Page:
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How to Build Resilience When You Have PTSD

young man sitting on a couch talking to a counselor

According to the United States Department of Veterans Affairs, about 6% of people have post-traumatic stress disorder (PTSD). But PTSD affects more than military members and veterans. Just one event can have a lifetime impact on a person’s overall wellbeing and their capacity to cope.

PTSD can occur in any person who experiences a traumatic or stressful situation, such as combat exposure, childhood physical abuse, sexual violence, physical assault, being threatened with a weapon or an accident. Signs and symptoms can last months, years or even a lifetime, affecting thoughts, emotions, behaviors and appearance. A person with PTSD can feel helpless — especially if their symptoms don’t subside.

But there’s hope for anyone diagnosed with PTSD. Learning a few coping techniques — in addition to seeking professional help — will build their resilience as they heal. These techniques can help you manage signs and symptoms — and possibly even prevent them.

Here are several ways a person can begin to heal, build resilience and nurture their mental wellbeing.

Find professional help.

The sooner a person seeks support and treatment for trauma, the better chance of recovery. Several types of treatments have been proven to help people with PTSD, including trauma-focused cognitive behavioral therapy (TF-CBT), eye movement desensitization reprocessing (EMDR) therapy, prolonged exposure (PE) therapy and dialectical behavioral therapy (DBT).

Determine triggers.

Sights, smells and sounds can remind a person about the traumatic event they experienced. Social gatherings, large crowds and small venues are common environments that can cause a person with PTSD to feel anxiety. By recognizing triggers, a person can avoid those situations until ready and mentally prepared.

Take positive action.

Getting involved in a project or cause is a great way to promote a healthy mindset. Being active as a volunteer or in a community project provides a sense of purpose and an optimistic perspective on life.

Avoid alcohol and other substances.

It may seem harmless to use alcohol or other substances to take the edge off, but repetitive use and reliance interfere with coping strategies. Alcohol and other substances can also negatively impact sleep.

Practice relaxation techniques.

Relaxation techniques, such as meditation, yoga, prayer, listening to calming music, and stretching and breathing strategies, help people with PTSD find inner peace and calmness. Many techniques — like breathing strategies — can also help a person cope with anxiety during a traumatic reaction.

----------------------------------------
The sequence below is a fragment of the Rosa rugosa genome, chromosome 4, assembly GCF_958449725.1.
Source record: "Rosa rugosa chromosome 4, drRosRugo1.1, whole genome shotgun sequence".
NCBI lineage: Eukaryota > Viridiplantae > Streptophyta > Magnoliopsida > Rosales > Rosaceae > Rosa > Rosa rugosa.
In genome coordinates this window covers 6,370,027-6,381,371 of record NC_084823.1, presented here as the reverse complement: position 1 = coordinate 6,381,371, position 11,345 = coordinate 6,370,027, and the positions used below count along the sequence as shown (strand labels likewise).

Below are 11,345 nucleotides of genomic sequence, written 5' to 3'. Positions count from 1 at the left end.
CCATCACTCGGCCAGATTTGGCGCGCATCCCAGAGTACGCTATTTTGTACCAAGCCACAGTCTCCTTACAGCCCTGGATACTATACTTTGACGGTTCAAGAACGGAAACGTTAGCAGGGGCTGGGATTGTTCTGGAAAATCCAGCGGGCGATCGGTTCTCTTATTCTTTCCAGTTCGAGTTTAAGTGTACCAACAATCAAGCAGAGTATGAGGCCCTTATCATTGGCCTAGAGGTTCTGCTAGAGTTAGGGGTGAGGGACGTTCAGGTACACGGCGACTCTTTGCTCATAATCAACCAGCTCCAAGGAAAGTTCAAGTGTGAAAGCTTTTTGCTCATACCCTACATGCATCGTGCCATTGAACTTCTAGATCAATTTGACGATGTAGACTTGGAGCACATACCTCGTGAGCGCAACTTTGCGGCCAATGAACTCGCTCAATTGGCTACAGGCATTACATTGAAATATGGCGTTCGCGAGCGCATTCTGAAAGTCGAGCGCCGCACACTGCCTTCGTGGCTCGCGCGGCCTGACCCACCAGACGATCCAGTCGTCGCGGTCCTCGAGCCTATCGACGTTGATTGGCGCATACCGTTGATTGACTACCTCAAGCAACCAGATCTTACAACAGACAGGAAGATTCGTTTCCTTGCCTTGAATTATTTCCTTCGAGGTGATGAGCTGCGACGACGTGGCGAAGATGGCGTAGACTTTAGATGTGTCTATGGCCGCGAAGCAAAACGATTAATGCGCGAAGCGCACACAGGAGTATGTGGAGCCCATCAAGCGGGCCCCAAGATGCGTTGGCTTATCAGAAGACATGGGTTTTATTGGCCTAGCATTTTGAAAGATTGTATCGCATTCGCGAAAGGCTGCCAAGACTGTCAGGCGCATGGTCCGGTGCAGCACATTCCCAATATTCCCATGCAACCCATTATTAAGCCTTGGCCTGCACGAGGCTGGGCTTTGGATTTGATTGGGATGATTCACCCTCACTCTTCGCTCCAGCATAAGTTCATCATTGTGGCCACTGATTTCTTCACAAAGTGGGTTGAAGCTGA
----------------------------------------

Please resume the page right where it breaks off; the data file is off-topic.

Get moving.

Physical activity, such as exercising, hiking, bicycling and even working outside, releases endorphins and serotonin. Those “feel good” chemicals improve mood and disrupt negative thought patterns. Thirty minutes of moderate exercise has been shown to reduce anxiety and depression.

With support and perseverance, recovery from PTSD is possible — but it is a process that takes time and effort. Understanding that everyone’s recovery journey is different will help a person with PTSD have realistic expectations. If someone you know has been diagnosed with PTSD, offer support and encourage them to seek help from a professional.

Taking Mental Health First Aid will also help people understand how to listen and offer support and resources to someone experiencing a traumatic event. Find a course to and learn more about how you can help.

If you or someone you know is in danger, call 911, a local mental health crisis hotline or reach out to the 988 Suicide & Crisis Lifeline: Call or text 988, or chat

Mental Health First Aid USA has trained more than 3 million people across the country to identify, understand and respond to signs and symptoms of mental health and substance use challenges. And we’re not done yet. MHFA wants everyone in America to have at least one Mental Health First Aider in their close circle of friends, family and peers. Every 1 in 15 people should be certified to identify, understand and respond to signs and symptoms of mental health and substance use challenges. Together, we will reach millions more and help others #BeThe1in15.



Mental Health First Aid. (2020). Mental Health First Aid USA. National Council for Behavioral Health d/b/a National Council for Mental Wellbeing.

Mental Health First Aid. (2022, June 27). Trauma and PTSD: What are they and how can I help?

Smith, M., Robinson, L., Segal, J. (n.d.) Post traumatic stress disorder (PTSD).

U.S. Department of Veterans Affairs. (n.d.) Coping with traumatic stress reactions. PTSD: National Center for PTSD.

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